OK, so now that the trivia is out of the way with, what about the film? Well, personally speaking, this film is a classic. No doubt about it – hands down – feet up – and do whatever you want with your ass. This film just screams class from the very first reel of footage, until the last of the end roll credits. Simply put – this is a timeless tale that has been told ever since in numerous forms due to its progressive structure. Act 1: Rich person with flaws falls in love with poor person with principles. Act 2: Rich person tries to buy poor person and fails. And Act 3: A satisfactory ending comes into play with a revelation dosed in love.

Peter and Sophia in The Millionairess

Now just think about this basic premise for a moment on a conceptual level, and then try to guess what other film is similar in many ways. No – not Gremlins! 'Pretty Woman', right? Except in that particular instance, the genders where revered, and the professions less standardized.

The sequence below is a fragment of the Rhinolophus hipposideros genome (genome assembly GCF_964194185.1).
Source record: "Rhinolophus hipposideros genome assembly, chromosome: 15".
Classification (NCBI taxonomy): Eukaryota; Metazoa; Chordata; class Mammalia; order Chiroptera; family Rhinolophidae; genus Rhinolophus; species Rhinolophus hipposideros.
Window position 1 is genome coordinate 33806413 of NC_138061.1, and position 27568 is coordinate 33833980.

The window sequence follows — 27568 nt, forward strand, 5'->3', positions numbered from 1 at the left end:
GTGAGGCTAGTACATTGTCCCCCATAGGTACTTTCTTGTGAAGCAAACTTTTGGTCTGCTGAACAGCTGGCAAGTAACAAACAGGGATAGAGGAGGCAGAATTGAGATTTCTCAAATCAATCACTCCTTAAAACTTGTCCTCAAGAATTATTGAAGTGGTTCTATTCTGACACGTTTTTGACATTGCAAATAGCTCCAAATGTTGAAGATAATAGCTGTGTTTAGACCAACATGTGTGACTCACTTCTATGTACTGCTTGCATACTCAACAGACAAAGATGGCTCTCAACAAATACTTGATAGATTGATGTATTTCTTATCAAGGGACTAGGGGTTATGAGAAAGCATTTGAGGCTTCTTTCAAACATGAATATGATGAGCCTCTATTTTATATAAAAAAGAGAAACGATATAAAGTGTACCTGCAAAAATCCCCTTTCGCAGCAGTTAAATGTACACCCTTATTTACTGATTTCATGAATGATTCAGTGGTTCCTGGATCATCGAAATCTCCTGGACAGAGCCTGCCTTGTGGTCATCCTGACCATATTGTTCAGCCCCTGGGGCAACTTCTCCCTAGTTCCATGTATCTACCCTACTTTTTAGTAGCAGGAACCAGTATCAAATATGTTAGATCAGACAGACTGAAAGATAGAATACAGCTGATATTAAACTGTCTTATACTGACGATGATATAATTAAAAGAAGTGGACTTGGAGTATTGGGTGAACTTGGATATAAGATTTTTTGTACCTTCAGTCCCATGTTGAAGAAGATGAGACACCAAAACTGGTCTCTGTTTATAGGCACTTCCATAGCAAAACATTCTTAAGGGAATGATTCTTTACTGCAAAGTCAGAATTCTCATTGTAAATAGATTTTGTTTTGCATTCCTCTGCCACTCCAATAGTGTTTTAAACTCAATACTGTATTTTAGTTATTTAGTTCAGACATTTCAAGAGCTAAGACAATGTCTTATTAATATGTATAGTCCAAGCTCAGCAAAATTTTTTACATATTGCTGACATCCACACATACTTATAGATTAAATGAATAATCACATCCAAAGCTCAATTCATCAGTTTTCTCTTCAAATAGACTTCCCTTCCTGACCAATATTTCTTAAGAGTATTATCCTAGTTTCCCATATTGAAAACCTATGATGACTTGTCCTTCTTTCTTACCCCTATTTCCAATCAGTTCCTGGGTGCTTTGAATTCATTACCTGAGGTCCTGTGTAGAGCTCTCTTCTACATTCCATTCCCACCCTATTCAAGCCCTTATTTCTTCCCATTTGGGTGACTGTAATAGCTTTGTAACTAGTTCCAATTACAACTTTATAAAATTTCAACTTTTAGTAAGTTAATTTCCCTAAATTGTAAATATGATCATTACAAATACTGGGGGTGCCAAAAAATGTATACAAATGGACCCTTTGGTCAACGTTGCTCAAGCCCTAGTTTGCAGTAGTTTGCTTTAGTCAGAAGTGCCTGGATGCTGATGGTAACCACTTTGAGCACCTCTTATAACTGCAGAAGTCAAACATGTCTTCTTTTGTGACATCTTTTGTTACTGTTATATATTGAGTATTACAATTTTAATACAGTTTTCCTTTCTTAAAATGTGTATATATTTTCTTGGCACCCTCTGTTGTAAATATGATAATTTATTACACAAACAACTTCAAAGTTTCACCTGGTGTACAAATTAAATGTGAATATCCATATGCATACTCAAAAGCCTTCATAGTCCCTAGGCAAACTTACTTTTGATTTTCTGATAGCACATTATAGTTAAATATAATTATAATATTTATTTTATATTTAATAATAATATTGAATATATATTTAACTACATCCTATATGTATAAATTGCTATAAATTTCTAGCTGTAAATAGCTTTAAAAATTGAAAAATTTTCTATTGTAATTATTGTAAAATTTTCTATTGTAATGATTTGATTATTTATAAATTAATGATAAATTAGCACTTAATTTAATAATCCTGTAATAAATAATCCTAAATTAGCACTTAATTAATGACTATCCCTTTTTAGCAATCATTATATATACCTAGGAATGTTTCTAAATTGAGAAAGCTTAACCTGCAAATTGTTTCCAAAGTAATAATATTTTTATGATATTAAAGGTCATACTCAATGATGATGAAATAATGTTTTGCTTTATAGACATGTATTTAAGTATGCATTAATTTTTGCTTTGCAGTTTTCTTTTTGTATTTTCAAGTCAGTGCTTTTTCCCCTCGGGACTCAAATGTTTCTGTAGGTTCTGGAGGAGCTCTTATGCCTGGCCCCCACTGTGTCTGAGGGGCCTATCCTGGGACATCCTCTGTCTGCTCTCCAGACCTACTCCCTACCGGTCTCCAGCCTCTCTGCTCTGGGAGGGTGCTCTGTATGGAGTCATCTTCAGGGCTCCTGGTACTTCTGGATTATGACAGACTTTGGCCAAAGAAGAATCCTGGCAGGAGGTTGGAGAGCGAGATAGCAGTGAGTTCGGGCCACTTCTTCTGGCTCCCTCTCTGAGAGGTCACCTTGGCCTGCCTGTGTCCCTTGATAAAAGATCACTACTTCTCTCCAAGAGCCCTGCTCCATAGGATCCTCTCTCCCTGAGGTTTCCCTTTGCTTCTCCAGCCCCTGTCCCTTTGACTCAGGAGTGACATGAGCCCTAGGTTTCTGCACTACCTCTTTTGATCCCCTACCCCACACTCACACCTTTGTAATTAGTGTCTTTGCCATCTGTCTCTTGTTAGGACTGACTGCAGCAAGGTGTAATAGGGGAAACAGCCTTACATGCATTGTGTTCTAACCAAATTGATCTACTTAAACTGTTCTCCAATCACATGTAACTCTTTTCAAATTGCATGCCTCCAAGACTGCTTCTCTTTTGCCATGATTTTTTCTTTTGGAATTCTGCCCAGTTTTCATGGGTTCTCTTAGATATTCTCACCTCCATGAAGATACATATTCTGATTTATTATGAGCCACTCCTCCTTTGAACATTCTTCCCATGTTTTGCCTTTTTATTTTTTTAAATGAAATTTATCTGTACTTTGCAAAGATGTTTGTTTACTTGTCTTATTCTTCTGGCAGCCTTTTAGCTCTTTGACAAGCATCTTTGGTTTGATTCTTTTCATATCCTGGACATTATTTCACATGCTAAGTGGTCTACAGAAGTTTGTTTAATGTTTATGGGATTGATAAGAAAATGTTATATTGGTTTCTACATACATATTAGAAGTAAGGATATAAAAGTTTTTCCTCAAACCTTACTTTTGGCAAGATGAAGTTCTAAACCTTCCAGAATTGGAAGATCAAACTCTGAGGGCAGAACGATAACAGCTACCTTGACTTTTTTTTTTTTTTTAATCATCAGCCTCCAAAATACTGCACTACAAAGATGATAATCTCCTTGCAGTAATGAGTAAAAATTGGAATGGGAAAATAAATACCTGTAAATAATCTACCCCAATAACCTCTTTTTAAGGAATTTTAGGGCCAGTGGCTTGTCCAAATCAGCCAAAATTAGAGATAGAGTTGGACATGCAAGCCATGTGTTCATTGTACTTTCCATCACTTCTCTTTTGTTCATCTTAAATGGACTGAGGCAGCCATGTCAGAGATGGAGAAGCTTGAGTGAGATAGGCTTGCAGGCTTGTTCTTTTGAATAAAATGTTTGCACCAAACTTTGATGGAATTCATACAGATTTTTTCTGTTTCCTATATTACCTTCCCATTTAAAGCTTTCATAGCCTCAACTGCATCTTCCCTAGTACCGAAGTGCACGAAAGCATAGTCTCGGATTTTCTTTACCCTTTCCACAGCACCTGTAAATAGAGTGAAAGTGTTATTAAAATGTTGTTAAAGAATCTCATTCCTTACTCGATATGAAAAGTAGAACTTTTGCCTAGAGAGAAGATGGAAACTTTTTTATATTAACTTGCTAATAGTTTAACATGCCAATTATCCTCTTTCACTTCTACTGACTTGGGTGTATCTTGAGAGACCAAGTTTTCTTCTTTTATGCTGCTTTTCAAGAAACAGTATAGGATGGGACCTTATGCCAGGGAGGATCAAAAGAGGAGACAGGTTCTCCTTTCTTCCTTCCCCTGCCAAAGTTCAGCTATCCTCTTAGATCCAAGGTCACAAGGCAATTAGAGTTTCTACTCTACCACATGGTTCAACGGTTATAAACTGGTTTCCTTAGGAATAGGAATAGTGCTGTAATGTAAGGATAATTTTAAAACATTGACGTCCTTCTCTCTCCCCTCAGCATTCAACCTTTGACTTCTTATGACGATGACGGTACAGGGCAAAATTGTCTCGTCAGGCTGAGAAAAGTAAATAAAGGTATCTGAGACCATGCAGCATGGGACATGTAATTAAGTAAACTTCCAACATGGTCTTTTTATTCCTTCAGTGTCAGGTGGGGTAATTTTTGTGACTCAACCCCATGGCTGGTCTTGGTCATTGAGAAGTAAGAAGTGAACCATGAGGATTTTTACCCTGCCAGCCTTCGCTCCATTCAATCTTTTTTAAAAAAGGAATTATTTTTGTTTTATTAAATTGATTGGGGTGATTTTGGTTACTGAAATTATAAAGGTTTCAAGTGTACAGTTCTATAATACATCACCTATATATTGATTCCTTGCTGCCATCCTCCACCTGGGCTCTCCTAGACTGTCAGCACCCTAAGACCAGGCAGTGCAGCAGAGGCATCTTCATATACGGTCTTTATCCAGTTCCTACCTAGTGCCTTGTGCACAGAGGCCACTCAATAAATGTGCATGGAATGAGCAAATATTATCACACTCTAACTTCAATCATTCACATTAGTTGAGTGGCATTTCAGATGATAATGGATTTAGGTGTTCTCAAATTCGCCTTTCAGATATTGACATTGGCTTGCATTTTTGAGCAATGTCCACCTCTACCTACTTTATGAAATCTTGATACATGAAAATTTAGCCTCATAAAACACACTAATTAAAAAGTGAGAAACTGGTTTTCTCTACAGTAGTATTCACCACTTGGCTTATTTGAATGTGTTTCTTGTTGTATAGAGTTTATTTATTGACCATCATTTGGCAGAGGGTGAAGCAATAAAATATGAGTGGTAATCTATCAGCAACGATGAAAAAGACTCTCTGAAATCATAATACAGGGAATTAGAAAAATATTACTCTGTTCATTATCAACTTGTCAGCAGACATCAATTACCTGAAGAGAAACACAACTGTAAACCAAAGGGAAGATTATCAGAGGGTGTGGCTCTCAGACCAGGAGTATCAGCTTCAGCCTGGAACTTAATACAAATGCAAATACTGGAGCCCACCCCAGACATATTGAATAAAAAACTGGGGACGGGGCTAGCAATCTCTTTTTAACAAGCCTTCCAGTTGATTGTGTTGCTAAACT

Sexy Sophia in The Millionairess
Another thing that this film tries to do – and does it especially well – is foreshadow the pitfalls of industrialization, and how this type of ‘mechanized principle’ can affect society. For example, in the segments where Sofia Loren’s character dives in and tries to improve an existing work ethic – like the clinic, or the pasta-making sweatshop – the basic resolution to these tales is that the love is expunged from these environments. Granted, it is in character for Sofia’s character to do this, which is why the end sequence does come across as somewhat far-fetched.

Well – come on – lets face it – the ending does kind of feel somewhat contrived, huh? Nevertheless, that is not to say that the overall film isn’t any good! In fact, if you are a fan of any of Peters work, or films of this era with that classy polished tone to it, this is just a magnificent film to watch. Peters great in it, and plays the 'humble Indian Doctor' without you even thinking about his true ethnicity. And as for Sophia – wow – she is one horny mama, and at times makes you believe that she is a right bitch too.

So what are you waiting for? Go out and grab a copy of this film today! Or are you waiting for someone to buy it for you, huh? Maybe someone with a bit of cash? Say a millionairess for example?

Animation of The Millionairess

Great film – perfect story – and for it’s time a social commentary about the future.